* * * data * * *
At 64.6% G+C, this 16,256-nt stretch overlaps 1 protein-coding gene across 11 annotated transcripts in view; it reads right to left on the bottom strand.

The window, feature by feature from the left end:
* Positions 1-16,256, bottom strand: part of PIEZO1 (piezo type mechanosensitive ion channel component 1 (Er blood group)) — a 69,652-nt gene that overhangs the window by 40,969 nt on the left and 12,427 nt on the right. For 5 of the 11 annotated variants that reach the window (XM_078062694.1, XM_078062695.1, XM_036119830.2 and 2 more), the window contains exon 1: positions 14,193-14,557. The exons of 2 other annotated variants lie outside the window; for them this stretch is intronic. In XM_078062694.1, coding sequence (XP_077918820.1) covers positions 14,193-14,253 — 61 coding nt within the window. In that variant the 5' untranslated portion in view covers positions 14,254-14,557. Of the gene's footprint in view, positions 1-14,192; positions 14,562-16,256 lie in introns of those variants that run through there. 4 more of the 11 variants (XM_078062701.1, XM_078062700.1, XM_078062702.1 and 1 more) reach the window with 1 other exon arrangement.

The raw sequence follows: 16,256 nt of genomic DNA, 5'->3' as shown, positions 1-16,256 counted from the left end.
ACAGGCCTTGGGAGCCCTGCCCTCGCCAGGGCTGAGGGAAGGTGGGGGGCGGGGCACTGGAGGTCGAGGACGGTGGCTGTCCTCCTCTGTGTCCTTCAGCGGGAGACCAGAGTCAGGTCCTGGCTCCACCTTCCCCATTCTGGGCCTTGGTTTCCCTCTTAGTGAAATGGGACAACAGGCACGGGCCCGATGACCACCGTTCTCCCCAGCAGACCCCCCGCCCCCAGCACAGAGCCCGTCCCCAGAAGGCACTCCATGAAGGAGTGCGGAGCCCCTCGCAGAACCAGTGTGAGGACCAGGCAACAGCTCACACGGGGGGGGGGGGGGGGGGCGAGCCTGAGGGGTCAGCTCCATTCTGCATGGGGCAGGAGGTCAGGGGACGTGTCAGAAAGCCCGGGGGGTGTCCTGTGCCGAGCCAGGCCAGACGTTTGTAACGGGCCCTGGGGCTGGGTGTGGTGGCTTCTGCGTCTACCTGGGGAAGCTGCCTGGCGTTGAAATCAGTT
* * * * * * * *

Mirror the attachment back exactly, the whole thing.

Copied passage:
At 64.6% G+C, this 16,256-nt stretch overlaps 1 protein-coding gene across 11 annotated transcripts in view; it reads right to left on the bottom strand.

The window, feature by feature from the left end:
* Positions 1-16,256, bottom strand: part of PIEZO1 (piezo type mechanosensitive ion channel component 1 (Er blood group)) — a 69,652-nt gene that overhangs the window by 40,969 nt on the left and 12,427 nt on the right. For 5 of the 11 annotated variants that reach the window (XM_078062694.1, XM_078062695.1, XM_036119830.2 and 2 more), the window contains exon 1: positions 14,193-14,557. The exons of 2 other annotated variants lie outside the window; for them this stretch is intronic. In XM_078062694.1, coding sequence (XP_077918820.1) covers positions 14,193-14,253 — 61 coding nt within the window. In that variant the 5' untranslated portion in view covers positions 14,254-14,557. Of the gene's footprint in view, positions 1-14,192; positions 14,562-16,256 lie in introns of those variants that run through there. 4 more of the 11 variants (XM_078062701.1, XM_078062700.1, XM_078062702.1 and 1 more) reach the window with 1 other exon arrangement.

The raw sequence follows: 16,256 nt of genomic DNA, 5'->3' as shown, positions 1-16,256 counted from the left end.
ACAGGCCTTGGGAGCCCTGCCCTCGCCAGGGCTGAGGGAAGGTGGGGGGCGGGGCACTGGAGGTCGAGGACGGTGGCTGTCCTCCTCTGTGTCCTTCAGCGGGAGACCAGAGTCAGGTCCTGGCTCCACCTTCCCCATTCTGGGCCTTGGTTTCCCTCTTAGTGAAATGGGACAACAGGCACGGGCCCGATGACCACCGTTCTCCCCAGCAGACCCCCCGCCCCCAGCACAGAGCCCGTCCCCAGAAGGCACTCCATGAAGGAGTGCGGAGCCCCTCGCAGAACCAGTGTGAGGACCAGGCAACAGCTCACACGGGGGGGGGGGGGGGGGGCGAGCCTGAGGGGTCAGCTCCATTCTGCATGGGGCAGGAGGTCAGGGGACGTGTCAGAAAGCCCGGGGGGTGTCCTGTGCCGAGCCAGGCCAGACGTTTGTAACGGGCCCTGGGGCTGGGTGTGGTGGCTTCTGCGTCTACCTGGGGAAGCTGCCTGGCGTTGAAATCAGTT